These considerations suggest that tangible harm and injustice can be done to an individual in the virtual world. The line separating the real from the synthetic is blurring, which necessarily means that civil laws will at some point have to extend into cyberspace. If it can be determined that customers are being harmed by the company running the virtual environment, and that the activities and ventures within the world transcend the company-customer relationship, then regulation and policing will have to be considered.

I completely anticipate the day when virtual worlds become regulated. How this will be accomplished, however, is a mystery to me -- particularly considering the fact that a nearly unlimited number of virtual worlds can run independent of one another, each with their own rules and agendas. There will be as many worlds as there are ideas, including anarchist states, communist utopias, religious havens, hedonistic wonderlands and surreal environments.

My initial suspicion is that sanctioned and unsanctioned virtual environments will arise. Sanctioned worlds will be regulated and relatively safe, while users will take their lives and livelihoods into their own hands by venturing into unsanctioned areas.

On a related note, a time will come when people start to demand ubiquitous access to the Internet and the right to enter and operate within specific virtual worlds. People will start to insist on safe and fair environments in which they can work and play. Further, they will insist on citizenship rights for integral virtual worlds.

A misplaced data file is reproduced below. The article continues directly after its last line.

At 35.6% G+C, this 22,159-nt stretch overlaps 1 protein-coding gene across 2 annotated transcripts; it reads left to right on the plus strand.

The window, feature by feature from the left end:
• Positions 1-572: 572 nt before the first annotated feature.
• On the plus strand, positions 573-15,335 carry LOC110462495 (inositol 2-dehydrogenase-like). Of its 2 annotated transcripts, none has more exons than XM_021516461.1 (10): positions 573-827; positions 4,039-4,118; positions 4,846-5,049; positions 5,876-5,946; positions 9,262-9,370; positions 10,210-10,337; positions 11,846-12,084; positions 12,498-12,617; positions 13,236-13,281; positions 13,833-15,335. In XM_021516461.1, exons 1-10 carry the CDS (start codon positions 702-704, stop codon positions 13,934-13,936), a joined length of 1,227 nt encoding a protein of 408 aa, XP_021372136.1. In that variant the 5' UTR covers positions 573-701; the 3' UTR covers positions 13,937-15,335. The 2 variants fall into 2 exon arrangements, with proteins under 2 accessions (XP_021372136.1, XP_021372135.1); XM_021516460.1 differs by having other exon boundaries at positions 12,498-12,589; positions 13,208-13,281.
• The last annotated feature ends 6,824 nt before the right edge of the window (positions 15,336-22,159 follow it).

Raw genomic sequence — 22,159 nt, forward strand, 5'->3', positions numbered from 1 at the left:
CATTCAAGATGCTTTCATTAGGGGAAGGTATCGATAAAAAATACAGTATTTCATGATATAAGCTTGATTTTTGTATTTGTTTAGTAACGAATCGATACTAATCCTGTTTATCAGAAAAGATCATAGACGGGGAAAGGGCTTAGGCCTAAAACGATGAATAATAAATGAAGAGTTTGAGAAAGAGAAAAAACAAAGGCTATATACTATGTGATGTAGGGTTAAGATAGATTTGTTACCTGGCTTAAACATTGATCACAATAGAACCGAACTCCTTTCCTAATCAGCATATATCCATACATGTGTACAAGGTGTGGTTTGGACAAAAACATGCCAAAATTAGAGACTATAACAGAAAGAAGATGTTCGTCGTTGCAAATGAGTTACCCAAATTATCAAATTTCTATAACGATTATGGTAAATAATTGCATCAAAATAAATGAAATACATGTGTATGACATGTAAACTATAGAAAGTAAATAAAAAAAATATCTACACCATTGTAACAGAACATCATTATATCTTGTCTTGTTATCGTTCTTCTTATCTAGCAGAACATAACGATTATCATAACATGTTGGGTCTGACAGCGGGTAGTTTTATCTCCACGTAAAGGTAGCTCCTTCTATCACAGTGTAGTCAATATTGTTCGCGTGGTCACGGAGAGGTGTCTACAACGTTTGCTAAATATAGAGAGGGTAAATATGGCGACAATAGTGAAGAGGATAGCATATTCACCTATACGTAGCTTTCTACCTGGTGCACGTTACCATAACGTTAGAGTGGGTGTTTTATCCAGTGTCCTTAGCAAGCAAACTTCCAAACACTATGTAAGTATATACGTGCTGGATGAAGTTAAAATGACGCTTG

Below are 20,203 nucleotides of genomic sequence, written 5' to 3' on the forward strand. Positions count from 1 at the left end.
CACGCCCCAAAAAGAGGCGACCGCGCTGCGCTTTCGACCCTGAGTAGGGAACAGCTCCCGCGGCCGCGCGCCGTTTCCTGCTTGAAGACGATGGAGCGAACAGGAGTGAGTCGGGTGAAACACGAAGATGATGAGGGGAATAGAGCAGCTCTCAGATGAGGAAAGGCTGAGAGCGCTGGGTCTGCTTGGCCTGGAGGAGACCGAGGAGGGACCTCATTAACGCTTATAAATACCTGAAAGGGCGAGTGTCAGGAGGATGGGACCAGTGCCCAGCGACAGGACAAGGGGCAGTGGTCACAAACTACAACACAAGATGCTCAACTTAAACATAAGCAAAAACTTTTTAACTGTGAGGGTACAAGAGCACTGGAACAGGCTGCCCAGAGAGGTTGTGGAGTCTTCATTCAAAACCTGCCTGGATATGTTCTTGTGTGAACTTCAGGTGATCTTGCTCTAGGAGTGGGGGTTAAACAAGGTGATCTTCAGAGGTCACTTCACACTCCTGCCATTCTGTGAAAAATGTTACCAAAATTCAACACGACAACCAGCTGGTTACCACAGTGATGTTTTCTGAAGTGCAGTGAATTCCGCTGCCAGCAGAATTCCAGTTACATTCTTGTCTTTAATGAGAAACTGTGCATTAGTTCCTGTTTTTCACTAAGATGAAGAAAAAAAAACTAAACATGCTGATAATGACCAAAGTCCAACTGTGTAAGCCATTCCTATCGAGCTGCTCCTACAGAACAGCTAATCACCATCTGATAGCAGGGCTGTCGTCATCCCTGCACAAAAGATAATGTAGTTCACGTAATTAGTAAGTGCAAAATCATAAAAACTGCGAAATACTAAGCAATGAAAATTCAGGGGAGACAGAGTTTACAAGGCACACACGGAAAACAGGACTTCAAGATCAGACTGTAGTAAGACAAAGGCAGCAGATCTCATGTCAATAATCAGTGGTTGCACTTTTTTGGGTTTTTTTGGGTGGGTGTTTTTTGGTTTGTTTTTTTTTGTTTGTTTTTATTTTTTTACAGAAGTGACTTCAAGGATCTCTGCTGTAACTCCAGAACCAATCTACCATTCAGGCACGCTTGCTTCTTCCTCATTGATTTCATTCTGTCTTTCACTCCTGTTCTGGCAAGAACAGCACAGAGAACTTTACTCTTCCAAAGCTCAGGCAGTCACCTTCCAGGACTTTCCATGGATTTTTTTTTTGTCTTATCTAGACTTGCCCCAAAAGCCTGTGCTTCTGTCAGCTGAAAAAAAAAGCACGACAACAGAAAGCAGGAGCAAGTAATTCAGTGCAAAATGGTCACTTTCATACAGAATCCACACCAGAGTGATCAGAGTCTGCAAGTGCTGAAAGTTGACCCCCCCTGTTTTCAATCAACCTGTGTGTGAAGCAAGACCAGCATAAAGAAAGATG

In the meantime groups like the SLLA will, perhaps naively, continue to agitate and fight for increased political rights and economic privileges in cyberspace. They will undoubtedly fail in their attempt to alter Linden Labs' business model, but it's the precedent of their work that's important. Human activity is very quickly migrating into cyberspace and it appears that humanity is taking their baggage with them.


Jennifer Eli said...

In terms of regulation of interaction in digital areas, things as simple as IMVU which have sexual interaction had to set limitations and regulate how sexual interaction happenned there. Originally a stranger could walk in and simply press a button and have "sex" with any avatar of their choosing without consent. This basically translated to digital "rape" and the amount of personhood invested in the chat avatars meant that the ramifications were not small. Since a large number of complaints were filed by the users of the environment, new rules were put in place that banned even suggestive actions without adding as a "buddy" first and also mandated purchase of "adult passes" to bare flesh and interact in more advanced sexual ways. This is a first step in that environment towards acknowledging and protecting certain basic parts of rights, in my estimation.

Martin Wurzinger said...

What I don't understand is why outfits like Linden Lab don’t make their virtual environments available, for a fee, to sociologists, politicians, etc etc to test out certain individuals or groups as to their possible effects on the rest.